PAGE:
Anal irrigation may be an option, and referral to Colorectal service can be made for assessment and teaching of this method.

Tissue health

Flaccid paralysis of the lower limbs, absent sensation and poor circulation may predispose a person with spina bifida to pressure sores, cellulitis and lymphoedema. Because of reduced sensation, these problems may advance significantly before the patient seeks advice.

A regular review of patients with spina bifida could include tissue health checks. Management of pressure sores should include attempts to identify the precipitating factors, and education on changing position throughout the day, as well as appropriate dressings.

Lymphoedema can result in loss of independence, and active management with graduated, fitted hosiery can be very effective. Foot care for adults with reduced sensation and circulation should ideally be as per diabetic patients.


Some adults with low lesions report reducing mobility from their thirties. Tethered cord may be a factor, and can sometimes be surgically treated. Physiotherapy can also help maintain good posture, improve wheelchair technique, and prevent wear and tear on the neck and shoulders. Correct aids and orthotics can also support mobility. Bone density scans may also be helpful.

Sleep apnoea

In a Spina Bifida Clinic for adults, many cases of obstructive sleep apnoea have been noted. Patients may complain of constant fatigue or poor cognitive performance, with weight gain and oedema. The patient may benefit from sleep studies.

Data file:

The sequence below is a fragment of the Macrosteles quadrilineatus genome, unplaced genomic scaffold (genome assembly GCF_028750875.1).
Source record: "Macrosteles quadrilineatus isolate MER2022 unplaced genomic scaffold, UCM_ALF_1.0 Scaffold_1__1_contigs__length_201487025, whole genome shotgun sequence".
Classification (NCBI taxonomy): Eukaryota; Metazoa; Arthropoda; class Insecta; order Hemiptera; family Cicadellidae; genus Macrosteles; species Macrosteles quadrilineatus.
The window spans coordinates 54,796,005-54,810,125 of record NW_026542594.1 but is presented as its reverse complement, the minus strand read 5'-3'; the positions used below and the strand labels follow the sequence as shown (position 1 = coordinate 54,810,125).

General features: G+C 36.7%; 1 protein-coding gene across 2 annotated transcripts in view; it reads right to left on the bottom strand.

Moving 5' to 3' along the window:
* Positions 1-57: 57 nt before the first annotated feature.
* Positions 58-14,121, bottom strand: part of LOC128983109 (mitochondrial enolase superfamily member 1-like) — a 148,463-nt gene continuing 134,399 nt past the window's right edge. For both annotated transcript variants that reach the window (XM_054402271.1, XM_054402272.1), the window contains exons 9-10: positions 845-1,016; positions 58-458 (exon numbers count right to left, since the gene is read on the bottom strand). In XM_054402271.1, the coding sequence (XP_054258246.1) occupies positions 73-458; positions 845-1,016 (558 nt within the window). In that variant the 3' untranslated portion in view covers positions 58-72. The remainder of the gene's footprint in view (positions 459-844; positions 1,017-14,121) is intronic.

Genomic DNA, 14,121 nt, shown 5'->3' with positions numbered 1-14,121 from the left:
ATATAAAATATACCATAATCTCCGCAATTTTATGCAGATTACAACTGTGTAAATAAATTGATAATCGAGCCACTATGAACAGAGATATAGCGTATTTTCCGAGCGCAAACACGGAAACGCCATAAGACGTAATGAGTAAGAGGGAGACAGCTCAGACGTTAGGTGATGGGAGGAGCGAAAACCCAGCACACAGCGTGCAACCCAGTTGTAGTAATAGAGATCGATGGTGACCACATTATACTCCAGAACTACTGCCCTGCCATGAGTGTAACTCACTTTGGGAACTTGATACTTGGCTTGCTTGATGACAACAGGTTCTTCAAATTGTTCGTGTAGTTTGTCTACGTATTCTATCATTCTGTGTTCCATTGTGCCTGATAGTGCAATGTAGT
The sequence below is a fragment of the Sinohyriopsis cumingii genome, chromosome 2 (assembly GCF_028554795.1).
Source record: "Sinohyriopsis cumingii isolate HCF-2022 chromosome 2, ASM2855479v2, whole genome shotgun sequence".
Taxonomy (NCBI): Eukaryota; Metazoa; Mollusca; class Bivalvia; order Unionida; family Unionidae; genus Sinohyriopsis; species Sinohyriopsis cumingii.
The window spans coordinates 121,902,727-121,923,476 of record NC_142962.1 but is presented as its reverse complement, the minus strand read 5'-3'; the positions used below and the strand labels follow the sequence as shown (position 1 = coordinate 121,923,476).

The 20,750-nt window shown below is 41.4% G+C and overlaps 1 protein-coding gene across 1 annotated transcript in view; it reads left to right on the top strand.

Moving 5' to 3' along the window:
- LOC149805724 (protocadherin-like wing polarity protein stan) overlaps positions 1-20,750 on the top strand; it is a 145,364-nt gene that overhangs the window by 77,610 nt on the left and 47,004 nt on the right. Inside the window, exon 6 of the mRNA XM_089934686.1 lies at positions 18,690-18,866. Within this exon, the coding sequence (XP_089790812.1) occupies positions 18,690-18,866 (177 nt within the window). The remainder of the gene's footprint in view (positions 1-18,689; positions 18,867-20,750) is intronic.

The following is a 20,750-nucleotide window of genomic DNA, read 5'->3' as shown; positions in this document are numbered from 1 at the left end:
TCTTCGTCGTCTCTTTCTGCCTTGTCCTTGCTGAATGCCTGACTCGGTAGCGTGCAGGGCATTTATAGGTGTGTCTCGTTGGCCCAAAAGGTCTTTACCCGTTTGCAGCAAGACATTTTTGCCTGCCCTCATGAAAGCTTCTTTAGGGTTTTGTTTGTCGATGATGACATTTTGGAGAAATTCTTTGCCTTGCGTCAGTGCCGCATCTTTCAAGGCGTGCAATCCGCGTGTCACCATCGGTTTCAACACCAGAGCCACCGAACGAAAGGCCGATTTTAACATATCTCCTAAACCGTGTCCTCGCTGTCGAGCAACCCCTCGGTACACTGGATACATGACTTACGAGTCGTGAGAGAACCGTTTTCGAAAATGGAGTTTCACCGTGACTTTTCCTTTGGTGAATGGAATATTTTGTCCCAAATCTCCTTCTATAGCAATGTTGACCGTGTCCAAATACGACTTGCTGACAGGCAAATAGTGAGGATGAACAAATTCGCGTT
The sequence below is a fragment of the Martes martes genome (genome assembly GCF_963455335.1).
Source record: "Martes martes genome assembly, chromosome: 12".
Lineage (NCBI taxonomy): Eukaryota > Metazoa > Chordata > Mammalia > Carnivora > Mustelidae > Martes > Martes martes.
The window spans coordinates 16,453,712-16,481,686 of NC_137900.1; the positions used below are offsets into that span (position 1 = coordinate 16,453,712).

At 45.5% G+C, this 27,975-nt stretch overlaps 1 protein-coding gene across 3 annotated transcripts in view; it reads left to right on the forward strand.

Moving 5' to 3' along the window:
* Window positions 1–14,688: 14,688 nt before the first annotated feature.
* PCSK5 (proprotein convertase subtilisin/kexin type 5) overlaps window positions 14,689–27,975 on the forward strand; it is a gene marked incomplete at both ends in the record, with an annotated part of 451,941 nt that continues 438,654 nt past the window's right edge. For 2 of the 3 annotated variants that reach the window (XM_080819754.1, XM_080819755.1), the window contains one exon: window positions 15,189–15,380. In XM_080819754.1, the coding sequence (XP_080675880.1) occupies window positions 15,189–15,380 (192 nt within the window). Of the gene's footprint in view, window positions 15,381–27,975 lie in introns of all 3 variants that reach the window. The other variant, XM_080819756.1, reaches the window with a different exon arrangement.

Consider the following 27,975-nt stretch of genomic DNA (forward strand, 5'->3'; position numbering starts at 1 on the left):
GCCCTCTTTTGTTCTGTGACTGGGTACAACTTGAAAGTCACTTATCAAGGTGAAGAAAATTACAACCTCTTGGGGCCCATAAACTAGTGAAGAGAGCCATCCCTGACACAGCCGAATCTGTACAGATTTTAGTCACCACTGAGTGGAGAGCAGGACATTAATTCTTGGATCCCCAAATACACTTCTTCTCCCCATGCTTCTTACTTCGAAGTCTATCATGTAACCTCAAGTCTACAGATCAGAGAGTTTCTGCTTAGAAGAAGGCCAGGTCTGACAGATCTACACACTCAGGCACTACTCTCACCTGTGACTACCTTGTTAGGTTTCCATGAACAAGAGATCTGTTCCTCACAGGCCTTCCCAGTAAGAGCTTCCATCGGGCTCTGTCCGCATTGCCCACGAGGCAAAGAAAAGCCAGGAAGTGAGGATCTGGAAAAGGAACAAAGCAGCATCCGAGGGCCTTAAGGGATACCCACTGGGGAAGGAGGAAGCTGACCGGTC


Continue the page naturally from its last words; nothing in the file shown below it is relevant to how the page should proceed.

Reduced muscle bulk in the legs and hips, with reduced activity, may decrease the basal metabolic rate significantly. Patients with spina bifida may need as few as half the calories of an adult without spina bifida, and weight gain is common. Considerable ongoing support may be needed to reduce weight.

Cognitive factors

Deterioration in cognitive function should prompt a referral to a neurosurgeon to investigate possible decompensating hydrocephalus, Chiari, or shunt malfunction.

Spina bifida often occurs alongside hydrocephalus, and cognition may be impaired in certain areas making it harder for adults to care adequately for their health, and comply with their treatments.

Memory, motivation, slow processing of information, and a poor sense of passing time may mean problems are presented late, and treatment plans not understood, remembered, or adhered to, even in some patients who appear superficially to be very able. Taking time to check comprehension and writing down instructions can improve compliance.

Mental health

Anxiety and depression are reported more frequently in people with spina bifida and hydrocephalus than the general population. Cognitive problems, isolation, and incontinence can all have an impact on mental wellbeing. Some talking therapies, such as counselling, may be less effective (because of cognitive factors) than CBT or other intensive therapies.

Need more help?

If you need to speak with one of Shine’s specialist advisers about spina bifida or hydrocephalus, call us on 01733 555988 or click here to email us.

Our office hours are Monday to Friday, 9am to 5pm. We aim to respond to all enquiries as quickly as possible!